One area of education that doesn’t get enough attention in the loud education reform debate is exactly what is worth learning. In the following post Alfie Kohn explores this problem. Kohn (www.alfiekohn.org) is the author of 13 books about education, parenting, and human behavior, including “The Myth of the Spoiled Child: Challenging the Conventional Wisdom about Children and Parenting,” just published this spring. He lectures widely across the United States and abroad.

 


Via Sharrock
Ivon Prefontaine's insight:

What is worth learning? This has been a question asked in educational research for some time i.e. John Dewey and is still being asked i.e. Bill Pinar and David Jardine. What is worth whiling over is not a bureaucratic and technocratic question, but one which comes to life in classrooms.

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Would You Want Your Child In This Exquisitely-Managed Classroom?

Would You Want Your Child In This Exquisitely-Managed Classroom? | Leadership, Innovation, and Creativity | Scoop.it
The First Day Of School In A 9th Grade Classroom That Runs Like Clockwork: A Video Of Classroom Management We don’t talk much about classroom management here at TeachThought. (Well, sometimes we do.) First and...

Via Mary Perfitt-Nelson, Sharrock
Ivon Prefontaine's insight:

No. Teaching and learning are messy. They are not managed.

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Mary Perfitt-Nelson's curator insight, October 16, 2013 6:18 AM

This video is worth gold in terms of potential for GOOD conversation about what we value as educators.  Are there pros?  Are there cons?  Would pros and cons vary, depending on the students?  

Sharrock's curator insight, April 22, 3:48 PM
Mary Perfitt-Nelson's insight:

This video is worth gold in terms of potential for GOOD conversation about what we value as educators.  Are there pros?  Are there cons?  Would pros and cons vary, depending on the students?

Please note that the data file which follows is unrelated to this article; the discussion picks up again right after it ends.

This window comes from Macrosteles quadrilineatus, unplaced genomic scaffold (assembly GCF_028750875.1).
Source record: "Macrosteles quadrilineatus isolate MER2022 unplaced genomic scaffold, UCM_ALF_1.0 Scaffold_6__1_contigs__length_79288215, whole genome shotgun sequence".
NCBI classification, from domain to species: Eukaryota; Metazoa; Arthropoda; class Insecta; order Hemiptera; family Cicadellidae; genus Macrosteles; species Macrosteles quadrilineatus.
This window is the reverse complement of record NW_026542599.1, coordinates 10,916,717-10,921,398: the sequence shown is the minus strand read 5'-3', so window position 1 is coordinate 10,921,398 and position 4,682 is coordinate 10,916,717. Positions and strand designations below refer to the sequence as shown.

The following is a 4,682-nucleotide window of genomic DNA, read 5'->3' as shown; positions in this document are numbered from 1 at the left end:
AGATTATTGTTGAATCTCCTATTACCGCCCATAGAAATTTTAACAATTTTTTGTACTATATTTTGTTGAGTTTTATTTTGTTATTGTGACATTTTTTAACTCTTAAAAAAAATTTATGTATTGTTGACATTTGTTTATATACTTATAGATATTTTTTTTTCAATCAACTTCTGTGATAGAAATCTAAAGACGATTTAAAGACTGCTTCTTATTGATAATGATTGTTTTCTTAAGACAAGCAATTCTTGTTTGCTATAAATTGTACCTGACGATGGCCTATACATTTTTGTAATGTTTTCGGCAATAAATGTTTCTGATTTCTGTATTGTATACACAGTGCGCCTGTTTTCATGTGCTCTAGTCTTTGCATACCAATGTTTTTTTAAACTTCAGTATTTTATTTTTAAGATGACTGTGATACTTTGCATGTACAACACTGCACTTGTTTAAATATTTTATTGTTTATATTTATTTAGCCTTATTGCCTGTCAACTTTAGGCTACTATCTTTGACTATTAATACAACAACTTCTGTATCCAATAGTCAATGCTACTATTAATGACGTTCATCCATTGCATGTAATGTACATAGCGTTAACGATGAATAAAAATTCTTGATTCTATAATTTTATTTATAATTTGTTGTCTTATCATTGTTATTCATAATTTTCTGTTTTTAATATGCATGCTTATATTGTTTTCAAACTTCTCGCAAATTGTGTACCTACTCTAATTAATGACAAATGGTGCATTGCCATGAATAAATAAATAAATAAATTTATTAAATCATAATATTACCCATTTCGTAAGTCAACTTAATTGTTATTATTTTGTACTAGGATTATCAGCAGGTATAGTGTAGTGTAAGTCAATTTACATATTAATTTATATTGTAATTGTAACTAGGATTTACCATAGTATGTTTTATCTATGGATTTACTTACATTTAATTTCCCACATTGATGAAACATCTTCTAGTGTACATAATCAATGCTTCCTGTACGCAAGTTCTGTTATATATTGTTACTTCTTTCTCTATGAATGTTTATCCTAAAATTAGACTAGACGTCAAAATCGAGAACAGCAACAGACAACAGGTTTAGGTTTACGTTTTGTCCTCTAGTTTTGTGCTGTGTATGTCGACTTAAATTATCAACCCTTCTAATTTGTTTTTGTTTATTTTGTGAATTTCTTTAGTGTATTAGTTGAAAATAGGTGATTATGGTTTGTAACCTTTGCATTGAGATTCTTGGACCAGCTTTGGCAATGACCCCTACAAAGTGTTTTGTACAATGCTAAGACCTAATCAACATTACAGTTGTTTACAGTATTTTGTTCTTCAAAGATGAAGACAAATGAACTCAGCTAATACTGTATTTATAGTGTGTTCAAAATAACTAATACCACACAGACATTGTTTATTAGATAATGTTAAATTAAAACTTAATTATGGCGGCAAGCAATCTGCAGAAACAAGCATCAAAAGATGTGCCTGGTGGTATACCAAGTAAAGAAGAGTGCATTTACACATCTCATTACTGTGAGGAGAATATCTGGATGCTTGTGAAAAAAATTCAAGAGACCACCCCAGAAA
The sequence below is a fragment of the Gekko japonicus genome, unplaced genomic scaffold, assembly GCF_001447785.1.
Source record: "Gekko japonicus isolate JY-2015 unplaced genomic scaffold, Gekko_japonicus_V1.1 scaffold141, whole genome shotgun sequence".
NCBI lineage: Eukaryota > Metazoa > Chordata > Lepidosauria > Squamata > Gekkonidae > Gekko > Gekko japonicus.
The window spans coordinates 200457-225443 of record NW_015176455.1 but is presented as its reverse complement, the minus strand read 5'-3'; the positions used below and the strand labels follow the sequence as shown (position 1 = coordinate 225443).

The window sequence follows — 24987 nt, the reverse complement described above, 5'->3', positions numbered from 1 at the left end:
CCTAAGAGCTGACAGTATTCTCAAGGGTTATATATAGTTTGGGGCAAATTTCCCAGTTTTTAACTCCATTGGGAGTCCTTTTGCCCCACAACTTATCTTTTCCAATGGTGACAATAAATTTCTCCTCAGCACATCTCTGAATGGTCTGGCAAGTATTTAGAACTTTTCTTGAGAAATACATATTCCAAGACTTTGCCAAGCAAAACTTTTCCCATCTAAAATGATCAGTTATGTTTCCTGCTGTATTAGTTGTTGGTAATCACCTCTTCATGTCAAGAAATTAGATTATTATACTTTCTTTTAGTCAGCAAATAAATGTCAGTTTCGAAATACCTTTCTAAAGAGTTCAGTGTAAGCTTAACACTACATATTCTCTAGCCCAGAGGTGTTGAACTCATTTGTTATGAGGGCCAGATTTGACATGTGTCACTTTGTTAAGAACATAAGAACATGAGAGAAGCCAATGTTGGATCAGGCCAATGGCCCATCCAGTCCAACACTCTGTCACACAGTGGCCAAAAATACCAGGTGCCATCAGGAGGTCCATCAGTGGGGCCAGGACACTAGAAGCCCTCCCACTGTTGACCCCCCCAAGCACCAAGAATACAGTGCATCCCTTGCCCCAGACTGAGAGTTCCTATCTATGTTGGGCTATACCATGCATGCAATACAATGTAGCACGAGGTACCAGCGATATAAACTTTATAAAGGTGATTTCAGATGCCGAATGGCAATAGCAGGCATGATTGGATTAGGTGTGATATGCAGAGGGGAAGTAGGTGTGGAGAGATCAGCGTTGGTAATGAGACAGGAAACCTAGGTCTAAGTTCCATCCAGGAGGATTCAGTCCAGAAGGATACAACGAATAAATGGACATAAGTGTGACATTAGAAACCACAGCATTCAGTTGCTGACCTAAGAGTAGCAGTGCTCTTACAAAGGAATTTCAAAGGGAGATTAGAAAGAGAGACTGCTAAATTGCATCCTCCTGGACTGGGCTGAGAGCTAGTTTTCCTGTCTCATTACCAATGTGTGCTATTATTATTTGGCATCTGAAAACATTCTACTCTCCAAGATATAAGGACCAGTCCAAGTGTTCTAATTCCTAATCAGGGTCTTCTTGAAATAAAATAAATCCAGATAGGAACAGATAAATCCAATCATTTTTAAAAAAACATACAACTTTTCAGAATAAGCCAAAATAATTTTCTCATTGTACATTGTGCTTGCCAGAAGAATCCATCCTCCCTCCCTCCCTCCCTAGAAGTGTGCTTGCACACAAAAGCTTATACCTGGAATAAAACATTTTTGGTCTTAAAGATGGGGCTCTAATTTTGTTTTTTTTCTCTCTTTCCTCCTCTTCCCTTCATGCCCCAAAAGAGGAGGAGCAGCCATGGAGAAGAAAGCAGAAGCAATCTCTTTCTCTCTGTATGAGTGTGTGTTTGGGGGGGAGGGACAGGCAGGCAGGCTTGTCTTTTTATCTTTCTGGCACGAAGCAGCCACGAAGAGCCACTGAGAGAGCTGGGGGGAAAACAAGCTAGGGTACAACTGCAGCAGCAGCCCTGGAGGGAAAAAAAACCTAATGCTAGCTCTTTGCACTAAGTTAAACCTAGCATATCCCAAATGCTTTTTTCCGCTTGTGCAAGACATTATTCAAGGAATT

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10,000 Hours to Mastery: The Gladwell Effect on Learning Design

10,000 Hours to Mastery: The Gladwell Effect on Learning Design | Leadership, Innovation, and Creativity | Scoop.it
I just finished reading Malcom Gladwell’s latest book, Outliers. In one of its chapters, he explains the 10,000-hour rule.

 

Great book.  I saw this come alive in my son who, at 16 "wanted to be a musician" but was going through a period where hanging out with friends was all he could think about.  Having read the book, I challenged him to the 10,000 hours premise (and asked that if he wanted my backing on the music, he had to Prove to me his sincerity).  Well.........he became hyperfocused at that point and indeed, mastered percussion in ways that astounded me.  

 

Practice.  A vital piece of mastery.  Without time on task, you have mediocrity.  


Via Mary Perfitt-Nelson, Lynnette Van Dyke
Ivon Prefontaine's insight:

When I coached hockey, I used to tell my players and parents that if you practice something well for 10, 000 hours expect good results. If you practice something poorly for 10, 000 hours, expect frustration and poor results. I think when people realize doing something well requires commitment and perseverance to practice they can become enlivened in their learning.

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Peering into Learning | Peeragogy.org

Peering into Learning | Peeragogy.org | Leadership, Innovation, and Creativity | Scoop.it